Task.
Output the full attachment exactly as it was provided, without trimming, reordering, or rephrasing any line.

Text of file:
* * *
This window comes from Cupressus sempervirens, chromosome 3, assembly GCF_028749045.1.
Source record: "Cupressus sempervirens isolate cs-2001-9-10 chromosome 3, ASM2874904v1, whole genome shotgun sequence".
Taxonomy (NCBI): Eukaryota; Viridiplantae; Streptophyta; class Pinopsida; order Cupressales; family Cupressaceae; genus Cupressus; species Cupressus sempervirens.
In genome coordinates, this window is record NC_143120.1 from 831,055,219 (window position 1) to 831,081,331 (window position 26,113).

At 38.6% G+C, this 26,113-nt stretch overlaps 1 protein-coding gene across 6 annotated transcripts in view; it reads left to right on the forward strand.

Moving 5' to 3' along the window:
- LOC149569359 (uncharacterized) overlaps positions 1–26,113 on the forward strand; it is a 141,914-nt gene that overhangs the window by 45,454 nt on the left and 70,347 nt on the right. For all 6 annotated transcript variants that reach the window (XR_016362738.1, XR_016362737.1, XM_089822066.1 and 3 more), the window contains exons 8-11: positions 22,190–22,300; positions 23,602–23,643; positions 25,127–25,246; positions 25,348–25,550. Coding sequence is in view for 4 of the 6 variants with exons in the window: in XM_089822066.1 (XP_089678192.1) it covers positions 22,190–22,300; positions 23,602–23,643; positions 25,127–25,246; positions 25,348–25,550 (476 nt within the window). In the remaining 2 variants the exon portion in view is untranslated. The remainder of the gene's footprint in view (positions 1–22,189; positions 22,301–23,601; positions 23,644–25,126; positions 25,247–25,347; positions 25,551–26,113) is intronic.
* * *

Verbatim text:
This window comes from Cupressus sempervirens, chromosome 3, assembly GCF_028749045.1.
Source record: "Cupressus sempervirens isolate cs-2001-9-10 chromosome 3, ASM2874904v1, whole genome shotgun sequence".
Taxonomy (NCBI): Eukaryota; Viridiplantae; Streptophyta; class Pinopsida; order Cupressales; family Cupressaceae; genus Cupressus; species Cupressus sempervirens.
In genome coordinates, this window is record NC_143120.1 from 831,055,219 (window position 1) to 831,081,331 (window position 26,113).

At 38.6% G+C, this 26,113-nt stretch overlaps 1 protein-coding gene across 6 annotated transcripts in view; it reads left to right on the forward strand.

Moving 5' to 3' along the window:
- LOC149569359 (uncharacterized) overlaps positions 1–26,113 on the forward strand; it is a 141,914-nt gene that overhangs the window by 45,454 nt on the left and 70,347 nt on the right. For all 6 annotated transcript variants that reach the window (XR_016362738.1, XR_016362737.1, XM_089822066.1 and 3 more), the window contains exons 8-11: positions 22,190–22,300; positions 23,602–23,643; positions 25,127–25,246; positions 25,348–25,550. Coding sequence is in view for 4 of the 6 variants with exons in the window: in XM_089822066.1 (XP_089678192.1) it covers positions 22,190–22,300; positions 23,602–23,643; positions 25,127–25,246; positions 25,348–25,550 (476 nt within the window). In the remaining 2 variants the exon portion in view is untranslated. The remainder of the gene's footprint in view (positions 1–22,189; positions 22,301–23,601; positions 23,644–25,126; positions 25,247–25,347; positions 25,551–26,113) is intronic.